What is metabolic syndrome and why is it so dangerous?

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What is metabolic syndrome and why is it so dangerous?

I’m a little overweight and am becoming concerned about metabolic syndrome. Can acupuncture help?

As a risk factor for type-2 diabetes, heart disease, and stroke, metabolic syndrome is a serious concern. However, being overweight is not, in itself, an indicator of the disease. The syndrome includes a cluster of symptoms—primarily impaired glucose tolerance or insulin resistance—along with high blood pressure, decreased HDL cholesterol (the good kind), elevated triglycerides, and excess weight specifically around the waist.

Of those symptoms, insulin resistance plays an especially key role in the syndrome. Insulin is released by the pancreas during digestion and signals cell walls to open so that glucose can be taken in. If a cell senses too much insulin, or the constant presence of it, the cell will “turn off” to the insulin signal. It, in effect, “resists” it (hence, the term insulin resistance). It then takes more and more insulin to keep blood-glucose levels normal.

Down the road, hyperglycemia and type-2 diabetes can result. Along with the increased risk for diabetes, chronically high levels of insulin trigger a cascade of other problems as well. According to Chinese medicine, excess insulin creates sticky blood, which leads to blood stagnation, a “cause of 100 diseases,” including negative effects on the heart and circulatory system, the kidneys, and the brain. Secondly, elevated insulin levels contribute to obesity, because as a fat-storage hormone, insulin hampers the ability to burn fat. It also increases appetite and sugar cravings.

Third when insulin levels remain chronically high, blood vessel walls become damaged through inflammation. As the blood vessel repairs the effects of inflammation, it binds low-density lipids and cholesterol into the vessel walls, which leads to hardening of the arteries, affecting the heart, kidney, and brain. Insulin resistance is likely a key cause of heart disease and other age-related degenerative diseases.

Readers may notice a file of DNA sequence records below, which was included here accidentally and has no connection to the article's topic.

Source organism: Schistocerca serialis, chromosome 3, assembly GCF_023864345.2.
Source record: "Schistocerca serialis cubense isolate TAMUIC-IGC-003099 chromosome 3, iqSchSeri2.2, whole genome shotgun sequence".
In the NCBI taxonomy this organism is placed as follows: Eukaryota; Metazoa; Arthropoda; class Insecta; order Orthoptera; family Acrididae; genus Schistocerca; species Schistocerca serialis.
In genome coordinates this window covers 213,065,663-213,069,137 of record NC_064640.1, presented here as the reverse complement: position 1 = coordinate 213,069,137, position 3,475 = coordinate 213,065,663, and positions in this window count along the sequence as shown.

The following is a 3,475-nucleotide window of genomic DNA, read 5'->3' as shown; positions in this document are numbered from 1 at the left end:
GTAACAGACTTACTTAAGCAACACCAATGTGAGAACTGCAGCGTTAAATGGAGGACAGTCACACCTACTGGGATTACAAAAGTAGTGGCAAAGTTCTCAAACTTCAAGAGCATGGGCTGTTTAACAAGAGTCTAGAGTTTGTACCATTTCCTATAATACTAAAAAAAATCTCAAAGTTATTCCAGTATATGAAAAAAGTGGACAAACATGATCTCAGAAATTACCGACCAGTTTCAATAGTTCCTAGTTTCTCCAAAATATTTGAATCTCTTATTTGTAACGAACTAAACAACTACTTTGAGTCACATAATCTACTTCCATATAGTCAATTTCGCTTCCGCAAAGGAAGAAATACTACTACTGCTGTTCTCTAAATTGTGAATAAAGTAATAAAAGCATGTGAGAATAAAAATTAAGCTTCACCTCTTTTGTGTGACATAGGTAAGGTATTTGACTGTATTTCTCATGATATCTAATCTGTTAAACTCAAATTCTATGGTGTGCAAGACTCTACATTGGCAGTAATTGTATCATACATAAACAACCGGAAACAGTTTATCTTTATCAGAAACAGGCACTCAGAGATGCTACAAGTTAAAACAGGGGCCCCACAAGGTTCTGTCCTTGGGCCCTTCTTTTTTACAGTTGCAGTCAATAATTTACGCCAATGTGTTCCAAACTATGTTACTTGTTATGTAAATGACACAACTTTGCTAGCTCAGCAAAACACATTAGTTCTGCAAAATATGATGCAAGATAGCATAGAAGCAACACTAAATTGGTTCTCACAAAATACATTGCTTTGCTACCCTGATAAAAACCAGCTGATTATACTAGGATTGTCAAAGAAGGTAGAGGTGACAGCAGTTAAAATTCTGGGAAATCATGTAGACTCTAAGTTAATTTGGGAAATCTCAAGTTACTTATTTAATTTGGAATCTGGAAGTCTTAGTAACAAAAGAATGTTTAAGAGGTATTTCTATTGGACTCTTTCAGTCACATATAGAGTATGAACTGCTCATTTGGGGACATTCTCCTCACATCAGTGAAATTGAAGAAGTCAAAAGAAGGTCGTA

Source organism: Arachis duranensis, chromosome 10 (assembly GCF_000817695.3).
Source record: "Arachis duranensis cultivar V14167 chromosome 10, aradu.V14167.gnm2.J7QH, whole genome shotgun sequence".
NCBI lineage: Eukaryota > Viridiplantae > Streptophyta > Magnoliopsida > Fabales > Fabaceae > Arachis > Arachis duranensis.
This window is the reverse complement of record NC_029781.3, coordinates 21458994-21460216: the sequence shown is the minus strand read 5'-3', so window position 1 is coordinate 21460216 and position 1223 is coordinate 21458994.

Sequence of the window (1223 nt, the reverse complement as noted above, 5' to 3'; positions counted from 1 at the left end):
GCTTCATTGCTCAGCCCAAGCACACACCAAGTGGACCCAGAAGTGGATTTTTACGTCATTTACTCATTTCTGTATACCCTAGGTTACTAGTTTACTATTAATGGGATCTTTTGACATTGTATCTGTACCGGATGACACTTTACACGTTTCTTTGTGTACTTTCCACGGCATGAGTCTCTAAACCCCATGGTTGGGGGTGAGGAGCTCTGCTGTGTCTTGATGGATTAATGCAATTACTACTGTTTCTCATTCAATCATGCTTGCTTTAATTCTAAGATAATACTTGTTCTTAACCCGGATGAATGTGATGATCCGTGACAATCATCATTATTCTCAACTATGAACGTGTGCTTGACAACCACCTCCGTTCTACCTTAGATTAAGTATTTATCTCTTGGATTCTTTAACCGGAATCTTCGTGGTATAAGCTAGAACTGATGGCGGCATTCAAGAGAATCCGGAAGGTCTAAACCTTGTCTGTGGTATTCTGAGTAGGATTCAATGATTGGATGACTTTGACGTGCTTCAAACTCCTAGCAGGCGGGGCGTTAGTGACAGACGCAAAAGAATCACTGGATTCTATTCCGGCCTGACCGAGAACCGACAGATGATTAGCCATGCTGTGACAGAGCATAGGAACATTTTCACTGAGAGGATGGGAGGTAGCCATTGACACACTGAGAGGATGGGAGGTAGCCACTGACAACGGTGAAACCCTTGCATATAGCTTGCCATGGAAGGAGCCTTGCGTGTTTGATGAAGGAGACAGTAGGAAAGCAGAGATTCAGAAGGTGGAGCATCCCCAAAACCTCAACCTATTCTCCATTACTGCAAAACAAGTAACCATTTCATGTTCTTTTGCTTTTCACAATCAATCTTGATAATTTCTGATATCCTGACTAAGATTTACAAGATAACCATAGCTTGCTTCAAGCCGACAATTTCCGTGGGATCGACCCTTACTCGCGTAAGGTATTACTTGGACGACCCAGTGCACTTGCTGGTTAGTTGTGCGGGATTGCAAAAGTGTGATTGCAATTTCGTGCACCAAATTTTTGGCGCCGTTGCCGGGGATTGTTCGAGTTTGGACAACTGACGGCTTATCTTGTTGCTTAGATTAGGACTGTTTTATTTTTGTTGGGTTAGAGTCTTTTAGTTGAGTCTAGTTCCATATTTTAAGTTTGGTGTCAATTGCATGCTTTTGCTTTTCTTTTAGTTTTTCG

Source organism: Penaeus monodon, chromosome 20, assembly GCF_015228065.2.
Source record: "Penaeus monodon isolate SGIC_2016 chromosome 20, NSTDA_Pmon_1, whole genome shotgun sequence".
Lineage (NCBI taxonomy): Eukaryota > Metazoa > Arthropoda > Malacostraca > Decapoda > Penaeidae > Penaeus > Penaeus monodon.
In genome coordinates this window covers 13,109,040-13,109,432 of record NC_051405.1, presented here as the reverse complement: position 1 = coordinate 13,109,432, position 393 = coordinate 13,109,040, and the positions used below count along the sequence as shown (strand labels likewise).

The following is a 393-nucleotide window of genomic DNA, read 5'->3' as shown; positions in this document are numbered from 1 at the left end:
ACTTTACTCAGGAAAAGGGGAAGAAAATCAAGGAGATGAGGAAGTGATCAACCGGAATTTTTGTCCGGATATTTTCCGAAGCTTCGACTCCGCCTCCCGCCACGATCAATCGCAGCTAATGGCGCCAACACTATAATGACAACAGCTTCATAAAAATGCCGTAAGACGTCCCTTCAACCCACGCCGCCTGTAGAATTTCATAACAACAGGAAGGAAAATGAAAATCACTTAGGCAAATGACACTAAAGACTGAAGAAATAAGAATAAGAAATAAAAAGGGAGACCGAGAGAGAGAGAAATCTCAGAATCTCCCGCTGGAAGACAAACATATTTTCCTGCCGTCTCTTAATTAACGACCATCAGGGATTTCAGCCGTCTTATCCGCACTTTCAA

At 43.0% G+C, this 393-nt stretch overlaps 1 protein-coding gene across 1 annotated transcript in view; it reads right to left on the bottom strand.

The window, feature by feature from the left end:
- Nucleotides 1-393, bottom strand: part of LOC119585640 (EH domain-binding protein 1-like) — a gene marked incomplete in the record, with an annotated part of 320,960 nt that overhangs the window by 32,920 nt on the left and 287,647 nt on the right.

How does this condition develop? First, by eating too many simple carbohydrates—refined bread, pasta, potatoes, and sweets—over a long period. The simple sugars spike insulin and, when regularly eaten in excess, create the environment for chronic high blood-insulin. The traditional Chinese diet of rice, vegetables, animal proteins, nuts, soy products, and fruit both treats and prevents metabolic syndrome by modulating the insulin response.

Chinese medicine also recommends reducing or eliminating wheat products, dairy, and most sweets. If you need to lose weight, though, eliminate rice, breads, pasta, and desserts completely to allow the body to convert stored fats into useable glucose.

A second contributing factor to metabolic syndrome is an elevated level of adrenal cortisol, the stress hormone, which in turn worsens regulation of blood sugar. As the adrenals become exhausted, hypoglycemia results. Poor sugar regulation places additional stress on the adrenals, creating a vicious cycle.

Of course, stress reduction is key. If you are concerned about metabolic syndrome, I recommend living a calm and balanced lifestyle and integrating meditation, qi gong, or t’ai chi with regular, moderate exercise. The organs involved in metabolic syndrome (from a Chinese perspective) are the spleen, pancreas, kidney, and liver. We tend to see a pattern of liver stagnation of qi and blood, with accompanying spleen and kidney deficiency. Regular acupuncture sessions help restore and regulate the flow of qi, which, in turn, helps nurture and repair the affected organs.

When I treat this disorder, I customize Chinese herbal formulas to treat the affected organs. Of course, the fastest road to recovery runs through diet and exercise, and I believe a whole grain or low-carb diet will best normalize blood sugar and insulin.

By Jake Paul Fratkin, OMD, LAc

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